A Celebration

Lord, you are my God;
    I will exalt you and praise your name,
for in perfect faithfulness
    you have done wonderful things,
    things planned long ago.
You have made the city a heap of rubble,
    the fortified town a ruin,
the foreigners’ stronghold a city no more;
    it will never be rebuilt.
Therefore strong peoples will honor you;
    cities of ruthless nations will revere you.
You have been a refuge for the poor,
    a refuge for the needy in their distress,
a shelter from the storm
    and a shade from the heat.
For the breath of the ruthless
    is like a storm driving against a wall
    and like the heat of the desert.
You silence the uproar of foreigners;
    as heat is reduced by the shadow of a cloud,
    so the song of the ruthless is stilled.

On this mountain the Lord Almighty will prepare
    a feast of rich food for all peoples,
a banquet of aged wine—
    the best of meats and the finest of wines.
On this mountain he will destroy
    the shroud that enfolds all peoples,
the sheet that covers all nations;
    he will swallow up death forever.
The Sovereign Lord will wipe away the tears
    from all faces;
he will remove his people’s disgrace
    from all the earth.
The Lord has spoken.

In that day they will say,

“Surely this is our God;
    we trusted in him, and he saved us.
This is the Lord, we trusted in him;
    let us rejoice and be glad in his salvation.”

Isaiah 25:1-9 (NIV)

This is the time of year when we are engaged in a lot of celebrating with a lot of food. The year in which we are in  has seen a lot more modification to our celebrations due to the pandemic. Still, many reports indicate that people are making a lot of food at home this year. Celebrations have moved from public venues to more intimate and private gatherings in homes. Either way, the celebrations continue.

Isaiah speaks of the greatest celebration yet to come. He shares how the Lord has broken down the ruthless powers of the world. The manner in which God has looked out for the disadvantaged is recalled. All of this leads up to the time when the Lord will prepare a massive celebration. Isaiah tells us that at this banquet, the best food and drink possible will be set before us. The party favors include the destruction of death and the end of sorrow. All will be honored and lifted up. He tells us that at this celebration the Lord’s saving actions will lead to great rejoicing.

Many of us long for an end of the pandemic. I am sure that when the virus finally is under control, there will be celebrations to the magnitude which have not been seen since the day World War II ended. Yet, even as large and impressive as our celebrating might be on that day, there is no comparison to the celebration of which Isaiah foretells. Try to envision singing and dancing of all people together without any conflict or animosity.  Let your mind taste the richness of the food and drinks of which you will partake. Imagine never having to fear illness, grief or death ever again. These are the promises of the Lord. Your invitation to the party is waiting.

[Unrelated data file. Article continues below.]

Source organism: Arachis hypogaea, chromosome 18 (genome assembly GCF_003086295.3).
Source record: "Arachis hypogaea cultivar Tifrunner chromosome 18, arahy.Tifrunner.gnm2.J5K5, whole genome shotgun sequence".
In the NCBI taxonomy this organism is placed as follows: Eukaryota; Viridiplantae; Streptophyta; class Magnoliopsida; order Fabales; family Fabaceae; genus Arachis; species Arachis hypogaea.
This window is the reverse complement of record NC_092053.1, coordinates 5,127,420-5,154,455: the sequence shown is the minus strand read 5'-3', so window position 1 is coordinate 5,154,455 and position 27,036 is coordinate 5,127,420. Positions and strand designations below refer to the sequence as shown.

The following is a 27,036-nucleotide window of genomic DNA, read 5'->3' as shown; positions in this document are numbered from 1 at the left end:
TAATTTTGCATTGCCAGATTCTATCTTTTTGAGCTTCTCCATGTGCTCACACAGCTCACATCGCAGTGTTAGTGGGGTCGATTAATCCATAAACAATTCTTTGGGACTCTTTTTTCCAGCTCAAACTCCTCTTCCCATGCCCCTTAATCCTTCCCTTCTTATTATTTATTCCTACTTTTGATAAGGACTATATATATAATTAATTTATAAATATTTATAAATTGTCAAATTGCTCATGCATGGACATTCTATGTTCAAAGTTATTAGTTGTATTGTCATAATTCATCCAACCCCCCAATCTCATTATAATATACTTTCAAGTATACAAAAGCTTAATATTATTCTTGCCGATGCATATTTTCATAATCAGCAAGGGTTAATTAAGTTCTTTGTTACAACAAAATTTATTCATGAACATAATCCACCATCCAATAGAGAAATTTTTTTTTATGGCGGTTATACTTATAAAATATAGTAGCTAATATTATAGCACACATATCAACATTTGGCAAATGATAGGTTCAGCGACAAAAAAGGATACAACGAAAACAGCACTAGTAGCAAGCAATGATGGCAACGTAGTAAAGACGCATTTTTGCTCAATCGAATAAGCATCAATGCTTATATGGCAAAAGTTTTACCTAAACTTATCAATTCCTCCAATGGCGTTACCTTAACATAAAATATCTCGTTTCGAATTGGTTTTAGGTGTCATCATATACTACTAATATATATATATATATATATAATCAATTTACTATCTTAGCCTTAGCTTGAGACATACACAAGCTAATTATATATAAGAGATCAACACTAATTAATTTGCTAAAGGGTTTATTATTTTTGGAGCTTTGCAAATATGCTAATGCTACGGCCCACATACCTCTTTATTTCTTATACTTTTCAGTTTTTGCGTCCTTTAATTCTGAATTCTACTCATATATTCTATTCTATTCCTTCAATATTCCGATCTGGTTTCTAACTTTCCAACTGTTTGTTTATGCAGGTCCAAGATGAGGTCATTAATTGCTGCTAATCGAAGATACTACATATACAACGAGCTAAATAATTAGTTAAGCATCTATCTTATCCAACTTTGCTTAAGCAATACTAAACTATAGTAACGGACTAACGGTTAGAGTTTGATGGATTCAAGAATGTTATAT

Hope In Despair

Hear my prayer, Lord;
    let my cry for help come to you.
Do not hide your face from me
    when I am in distress.
Turn your ear to me;
    when I call, answer me quickly.

For my days vanish like smoke;
    my bones burn like glowing embers.
My heart is blighted and withered like grass;
    I forget to eat my food.
In my distress I groan aloud
    and am reduced to skin and bones.
I am like a desert owl,
    like an owl among the ruins.
I lie awake; I have become
    like a bird alone on a roof.
All day long my enemies taunt me;
    those who rail against me use my name as a curse.
For I eat ashes as my food
    and mingle my drink with tears
10 because of your great wrath,
    for you have taken me up and thrown me aside.
11 My days are like the evening shadow;
    I wither away like grass.

12 But you, Lord, sit enthroned forever;
    your renown endures through all generations.

Psalm 102:1-12 (NIV)

This year has been filled with times and situations which can bring great despair to people. The last nine months of dealing with the effects of a global pandemic has taken a noticeable toll on the mental health of our nation. The economic distress which is a result of the pandemic has placed many businesses and people in a perilous state. Social unrest, unmasking of inequality, and dangerous human interactions have caused us to question our national institutions and behaviors. A very contentious election cycle has shaken our understanding of democracy and the principles which have sustained our nation. We cry out for an end to this pandemic. We beg for a better way to live out the words of the Declaration of Independence in regard to all people being equal. Our desire for honesty and adherence to the democratic principles which have made our nation a beacon of hope in the past, leads us to shout a heartfelt plea. All of this year’s events drive us to our knees in prayer and lament before our Lord.